Interview with Runa Tea

I recently had an opportunity to interview Anna from Runa Tea. They produce a nifty little herbal tea called guayusa. It seems as though it will be the next yerba mate (which it is actually related to) as far tea trends go. Keep an eye out for reviews of their tea soon!

1. What is Guayusa?

    1. GUAYUSA (gwhy-you-sa) is a natural, delicious source of energy and nutrition from the Amazon. Brewed like an herbal tea, Guayusa offers clear and focused energy – what the native Kichwa people call “mental strength and courage.” A caffeinated holly leaf native to Ecuador, guayusa contains an exceptional balance of caffeine, antioxidants, vitamins, and amino acids for your whole body and mind.

2. What are the health benefits of drinking Guayusa?

Guayusa contains 50% more antioxidants than green tea and is full of polyphenols, flavonoids, and saponins. These compounds in guayusa offer a range of holistic health benefits from calming the nervous system to cardiovascular health.
Some of the many compounds found in guayusa are:

Polyphenols: Recent studies in respected US labs have confirmed that 1 cup of guayusa has 30% more polyphenols than a cup of green tea. Scientific studies have confirmed polyphenols’ anti-inflammatory and anti-tumor properties, as well as their ability to boost the immune system and promote a healthy heart.
Saponins: Studies have illustrated the beneficial effects on blood cholesterol levels, cancer, bone health, and stimulation of the immune system.
Theanine: an amino acid compound that has been studied for its calming effects on the nervous system and for its ability to protect and restore the brain.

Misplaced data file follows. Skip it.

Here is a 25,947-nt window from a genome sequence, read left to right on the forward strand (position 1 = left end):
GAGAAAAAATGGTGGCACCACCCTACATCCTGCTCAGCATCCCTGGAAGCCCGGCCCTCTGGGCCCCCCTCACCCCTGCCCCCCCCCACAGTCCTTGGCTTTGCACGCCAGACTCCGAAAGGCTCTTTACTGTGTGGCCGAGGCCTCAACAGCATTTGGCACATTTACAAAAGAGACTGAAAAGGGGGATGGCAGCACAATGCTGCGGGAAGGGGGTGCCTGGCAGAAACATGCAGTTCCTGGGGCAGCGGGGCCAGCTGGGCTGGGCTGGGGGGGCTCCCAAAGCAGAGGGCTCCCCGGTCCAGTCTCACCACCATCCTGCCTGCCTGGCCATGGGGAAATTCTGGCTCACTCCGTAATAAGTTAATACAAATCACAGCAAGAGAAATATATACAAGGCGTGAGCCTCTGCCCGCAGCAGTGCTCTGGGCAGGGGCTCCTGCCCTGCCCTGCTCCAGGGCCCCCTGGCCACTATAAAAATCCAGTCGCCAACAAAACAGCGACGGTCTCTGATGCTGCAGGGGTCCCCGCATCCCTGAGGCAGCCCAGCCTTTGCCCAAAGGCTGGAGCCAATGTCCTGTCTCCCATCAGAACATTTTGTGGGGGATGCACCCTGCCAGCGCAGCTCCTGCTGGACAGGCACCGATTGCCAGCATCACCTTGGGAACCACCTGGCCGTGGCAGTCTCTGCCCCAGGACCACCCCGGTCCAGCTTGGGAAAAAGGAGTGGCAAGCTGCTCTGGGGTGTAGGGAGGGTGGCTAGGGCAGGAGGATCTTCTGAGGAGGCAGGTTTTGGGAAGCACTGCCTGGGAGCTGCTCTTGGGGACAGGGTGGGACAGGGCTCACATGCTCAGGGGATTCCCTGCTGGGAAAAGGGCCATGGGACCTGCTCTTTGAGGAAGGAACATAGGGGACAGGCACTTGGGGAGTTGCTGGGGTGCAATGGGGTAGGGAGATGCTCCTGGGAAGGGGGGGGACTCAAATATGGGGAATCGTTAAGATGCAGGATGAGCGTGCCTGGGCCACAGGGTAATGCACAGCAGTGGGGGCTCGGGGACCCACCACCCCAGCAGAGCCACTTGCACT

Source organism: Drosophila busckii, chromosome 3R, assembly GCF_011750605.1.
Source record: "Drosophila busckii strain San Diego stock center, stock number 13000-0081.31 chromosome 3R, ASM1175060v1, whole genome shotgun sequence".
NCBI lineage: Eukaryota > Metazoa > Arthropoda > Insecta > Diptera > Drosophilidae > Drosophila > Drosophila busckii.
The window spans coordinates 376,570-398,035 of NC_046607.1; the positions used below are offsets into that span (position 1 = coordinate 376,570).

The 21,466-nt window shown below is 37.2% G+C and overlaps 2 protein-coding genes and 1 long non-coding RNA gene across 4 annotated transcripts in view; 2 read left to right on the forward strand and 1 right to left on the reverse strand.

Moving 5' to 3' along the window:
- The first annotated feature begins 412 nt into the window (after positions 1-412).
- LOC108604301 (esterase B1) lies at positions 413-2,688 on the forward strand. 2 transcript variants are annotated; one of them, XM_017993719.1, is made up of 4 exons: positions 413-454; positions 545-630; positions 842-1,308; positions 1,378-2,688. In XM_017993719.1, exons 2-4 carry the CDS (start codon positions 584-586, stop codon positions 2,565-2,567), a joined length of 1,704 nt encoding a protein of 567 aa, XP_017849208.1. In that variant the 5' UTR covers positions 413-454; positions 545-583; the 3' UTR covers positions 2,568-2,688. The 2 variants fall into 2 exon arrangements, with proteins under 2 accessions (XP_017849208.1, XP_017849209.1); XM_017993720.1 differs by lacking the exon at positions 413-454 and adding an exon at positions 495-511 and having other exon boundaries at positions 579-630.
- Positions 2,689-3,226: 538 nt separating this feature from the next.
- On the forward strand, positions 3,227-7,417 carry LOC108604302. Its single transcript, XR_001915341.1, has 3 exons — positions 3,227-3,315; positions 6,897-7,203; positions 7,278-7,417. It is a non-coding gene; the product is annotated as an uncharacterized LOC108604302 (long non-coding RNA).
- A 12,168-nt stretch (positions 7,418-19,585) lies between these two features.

o All 15 Essential Amino Acids, including relatively high amounts of:
 Leucine – the most important amino acid for muscle protein synthesis and body builders.
o Important Minerals
 Potassium
 Magnesium
 Calcium
 Zinc
 Chromium
o Key Vitamins:
 Vitamin D
 Vitamin C

3. Where is your Guayusa grown and from whom is it sourced?
Our Guayusa is grown on the land of local farmers in traditional forest gardens called chacras (or chagras), always in a natural rainforest setting with other native plants. To the foreign eye these areas would look like the rainforest, but are actually a diverse mix of food crops, herbs, hardwood trees, fruit trees, spices, and medicinal plants. The Kichwa people see farming as a process that takes place in harmony with the rainforest, and the diversity of their gardens reflects this attitude toward the natural world.
Guayusa is always shade grown. It needs the shade of other trees to fully develop its rich leaves, and is thus perfectly designed to be grown in robust and diverse agroforestry systems. Runa plants guayusa with endangered hardwood trees, food crops, cacao, coffee, and other local plants, in order to maintain the ecological integrity of the rainforest while offering a variety of income sources to the farmers.

4. How is guayusa processed into an herbal tea?